NYS: But they're very famous texts.
OKS: I think in a way SIFA does believe in bringing in the absurd canon. Because I dont think that Beckett and Pirandello is hard to sell, because it is the canon of absurd theatre. But I think most curators and programmers in Singapore would not plan to do something like that. So I think the festival does stand out. We take a slightly more edgy approach.
NYS: Would you do anything different next year?
OKS: I would consider, next year, whether or not I would put in the first week a show by emerging artists.
Maybe it would be better to represent it later. Like Wang Chong with LaSalle students: by the time that came a certain kind of energy had formed, had taken root. So next time Ill think hard before putting an emerging artist group there.
I took that risk because I didnt want to open with established companies: I didnt want to open with Hotel or Versus. And it was a once n a lifetime opportunity to do SG50 work: we could invite Lay Kuan back in a way, and it was an appropriate event for leaders to see: large-scale work which has not been adequately supported.
Making contemporary dance from ethnic dance is something that Singapore still struggles with and I believe some very bold moves should have been made in the 90s, like it was made n Taiwan with Cloud Gate: that was when Chinese dance became contemporary dance. And we missed that boat in Singapore. But in presenting returning, I feel its a great opportunity, because its right for politicians to look at this work. I think it will be harder to bring politicians to Versus, mainly because its an artistic language that demands a lot. I think that was a good opening fit for the politicians.
And Ive done another kind of opening last year: Facing Goya, Michael Nyman, biogenetics an arty opening was put on the table. So this is a continuing conversation about what is an appropriate opening, and not every year will we find the right show. Its very much about the arts: it depends on the planets coming together in a certain way. On chance, on luck. A certain kind of randomness.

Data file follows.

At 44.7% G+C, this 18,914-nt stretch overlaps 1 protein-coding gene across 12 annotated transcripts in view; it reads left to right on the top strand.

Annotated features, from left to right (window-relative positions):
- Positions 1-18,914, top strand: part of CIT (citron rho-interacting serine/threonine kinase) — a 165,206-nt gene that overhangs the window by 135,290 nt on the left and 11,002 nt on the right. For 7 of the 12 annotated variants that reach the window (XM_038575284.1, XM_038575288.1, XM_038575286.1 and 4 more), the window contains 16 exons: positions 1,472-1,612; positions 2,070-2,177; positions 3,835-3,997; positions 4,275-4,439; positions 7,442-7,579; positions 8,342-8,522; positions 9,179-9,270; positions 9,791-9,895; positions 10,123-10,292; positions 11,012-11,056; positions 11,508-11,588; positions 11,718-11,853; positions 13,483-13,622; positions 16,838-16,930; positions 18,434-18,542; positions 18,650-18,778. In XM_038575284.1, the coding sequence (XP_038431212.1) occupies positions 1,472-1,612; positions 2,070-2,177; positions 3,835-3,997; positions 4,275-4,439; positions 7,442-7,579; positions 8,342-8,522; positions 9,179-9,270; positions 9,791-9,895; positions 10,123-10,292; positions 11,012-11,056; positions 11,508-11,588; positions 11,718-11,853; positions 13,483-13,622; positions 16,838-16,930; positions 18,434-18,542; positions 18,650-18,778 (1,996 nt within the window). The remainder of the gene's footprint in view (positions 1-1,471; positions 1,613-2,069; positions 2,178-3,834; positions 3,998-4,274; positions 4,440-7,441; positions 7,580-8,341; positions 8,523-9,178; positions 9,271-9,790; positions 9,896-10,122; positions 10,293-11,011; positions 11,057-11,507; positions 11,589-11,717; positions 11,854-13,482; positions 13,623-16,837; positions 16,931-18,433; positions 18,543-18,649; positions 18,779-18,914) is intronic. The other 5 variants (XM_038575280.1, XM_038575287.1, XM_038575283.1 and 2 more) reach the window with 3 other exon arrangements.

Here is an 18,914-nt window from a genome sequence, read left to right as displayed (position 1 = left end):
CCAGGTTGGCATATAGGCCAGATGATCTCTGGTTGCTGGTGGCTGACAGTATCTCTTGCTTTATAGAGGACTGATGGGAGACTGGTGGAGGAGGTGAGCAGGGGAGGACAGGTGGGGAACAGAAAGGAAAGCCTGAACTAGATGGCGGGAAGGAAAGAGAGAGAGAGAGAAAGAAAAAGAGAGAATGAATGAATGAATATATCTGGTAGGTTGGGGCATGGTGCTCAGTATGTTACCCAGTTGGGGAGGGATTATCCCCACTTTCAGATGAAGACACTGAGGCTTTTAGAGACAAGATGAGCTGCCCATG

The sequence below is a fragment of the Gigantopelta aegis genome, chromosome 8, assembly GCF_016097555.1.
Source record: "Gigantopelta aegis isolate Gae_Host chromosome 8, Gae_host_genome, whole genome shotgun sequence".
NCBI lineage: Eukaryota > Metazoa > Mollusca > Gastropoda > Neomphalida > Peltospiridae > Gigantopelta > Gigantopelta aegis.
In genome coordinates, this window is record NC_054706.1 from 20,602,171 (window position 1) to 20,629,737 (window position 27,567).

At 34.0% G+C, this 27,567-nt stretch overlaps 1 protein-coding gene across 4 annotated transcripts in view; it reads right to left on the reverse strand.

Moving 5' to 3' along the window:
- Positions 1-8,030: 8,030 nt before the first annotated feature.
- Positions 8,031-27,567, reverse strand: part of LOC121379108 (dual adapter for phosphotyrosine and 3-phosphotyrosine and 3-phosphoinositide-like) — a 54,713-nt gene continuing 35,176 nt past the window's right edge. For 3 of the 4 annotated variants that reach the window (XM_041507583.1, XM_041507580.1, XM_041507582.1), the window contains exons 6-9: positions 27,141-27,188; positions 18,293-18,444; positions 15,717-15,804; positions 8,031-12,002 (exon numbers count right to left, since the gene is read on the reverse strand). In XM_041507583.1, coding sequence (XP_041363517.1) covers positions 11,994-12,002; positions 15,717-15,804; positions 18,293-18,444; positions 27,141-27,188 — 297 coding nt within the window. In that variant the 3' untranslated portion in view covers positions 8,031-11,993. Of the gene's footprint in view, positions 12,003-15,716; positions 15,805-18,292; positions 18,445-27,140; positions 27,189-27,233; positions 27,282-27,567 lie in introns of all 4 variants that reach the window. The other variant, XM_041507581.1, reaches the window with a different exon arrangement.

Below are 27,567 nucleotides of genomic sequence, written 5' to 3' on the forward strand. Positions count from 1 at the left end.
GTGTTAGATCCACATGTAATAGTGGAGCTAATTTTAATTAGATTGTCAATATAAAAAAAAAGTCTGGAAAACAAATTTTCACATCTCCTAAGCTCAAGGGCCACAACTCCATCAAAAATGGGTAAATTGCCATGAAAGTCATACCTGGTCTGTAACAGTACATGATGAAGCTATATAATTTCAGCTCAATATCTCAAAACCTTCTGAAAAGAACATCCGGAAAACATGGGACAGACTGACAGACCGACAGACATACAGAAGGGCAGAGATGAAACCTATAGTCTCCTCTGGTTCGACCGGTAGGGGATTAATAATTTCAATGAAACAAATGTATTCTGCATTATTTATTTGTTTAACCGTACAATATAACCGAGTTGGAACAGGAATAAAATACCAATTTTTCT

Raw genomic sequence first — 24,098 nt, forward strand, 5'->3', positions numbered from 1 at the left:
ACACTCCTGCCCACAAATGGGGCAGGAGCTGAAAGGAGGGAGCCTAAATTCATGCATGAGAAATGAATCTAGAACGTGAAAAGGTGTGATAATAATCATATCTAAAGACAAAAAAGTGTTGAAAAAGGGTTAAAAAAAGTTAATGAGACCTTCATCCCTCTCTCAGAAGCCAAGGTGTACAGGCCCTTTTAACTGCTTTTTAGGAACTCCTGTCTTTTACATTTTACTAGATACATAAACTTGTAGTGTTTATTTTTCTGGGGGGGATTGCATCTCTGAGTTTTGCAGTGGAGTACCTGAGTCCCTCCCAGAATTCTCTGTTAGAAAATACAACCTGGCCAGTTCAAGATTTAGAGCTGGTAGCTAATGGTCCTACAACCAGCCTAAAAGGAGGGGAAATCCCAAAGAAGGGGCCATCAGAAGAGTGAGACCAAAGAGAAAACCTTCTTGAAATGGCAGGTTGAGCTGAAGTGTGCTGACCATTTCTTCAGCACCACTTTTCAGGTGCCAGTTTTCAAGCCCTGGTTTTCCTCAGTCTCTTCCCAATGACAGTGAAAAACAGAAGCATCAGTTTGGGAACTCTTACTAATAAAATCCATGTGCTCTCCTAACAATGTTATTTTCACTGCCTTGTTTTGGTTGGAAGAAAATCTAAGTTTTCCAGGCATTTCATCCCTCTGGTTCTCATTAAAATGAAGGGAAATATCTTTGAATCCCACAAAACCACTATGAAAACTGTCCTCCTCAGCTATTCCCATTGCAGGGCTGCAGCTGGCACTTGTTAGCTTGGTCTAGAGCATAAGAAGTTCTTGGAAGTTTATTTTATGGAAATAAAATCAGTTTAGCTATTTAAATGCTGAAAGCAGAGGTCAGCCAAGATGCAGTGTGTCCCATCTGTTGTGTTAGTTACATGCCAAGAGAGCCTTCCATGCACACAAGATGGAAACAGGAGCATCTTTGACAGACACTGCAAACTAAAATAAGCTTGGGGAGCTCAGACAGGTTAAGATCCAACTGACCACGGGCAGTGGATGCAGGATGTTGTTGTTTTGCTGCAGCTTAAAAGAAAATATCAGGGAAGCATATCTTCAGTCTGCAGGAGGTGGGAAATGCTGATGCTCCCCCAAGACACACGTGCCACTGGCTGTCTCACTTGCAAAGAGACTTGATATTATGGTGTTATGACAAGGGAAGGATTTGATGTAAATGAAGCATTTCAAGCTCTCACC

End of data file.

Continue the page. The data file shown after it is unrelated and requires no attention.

Photo by Michael Dames
I think that with classical music, I imagine if I ever did a commission again, I would insist on a new composition. It may not be a new composition from Singapore, but from the world. It was exciting to see Phyllis Chens work coming together, where it was performed for the first time. I think I will insist on at least one new classical composition.
Many people say the think this is the best festival theyve seen. But I think we cant do another festival like this, because well kill ourselves. 69 shows, one Open Homes which became 25 homes, one Dance Marathon which became 14 productions
So I think thats the reality pill that we will have to take for 2016. We cant go on in this way. We are an indie structure which is not completely funded to do this kind of large scale. We dont have the infrastructure of the National Museum to do the Night Festival, where they have full salaried staff. Those are the things that Im thinking about a lot.
Where is the future? I do believe that SIFA is still a niche festival, a specialized festival, a boutique festival, because inflation is so high the cost of living has gone so much, that $6 million in 2012 is no longer $6 million in 2015.
I think weve proven naysayers wrong, who say you cant do this in Singapore. But it takes a lot out of you; you need a more independent structure. One of the contradictory things about SIFA is that its not institutional yet. It doesnt have a building.
Its still quite indie. In terms of that we can say, OK, we dont have a formula, we can explore different things.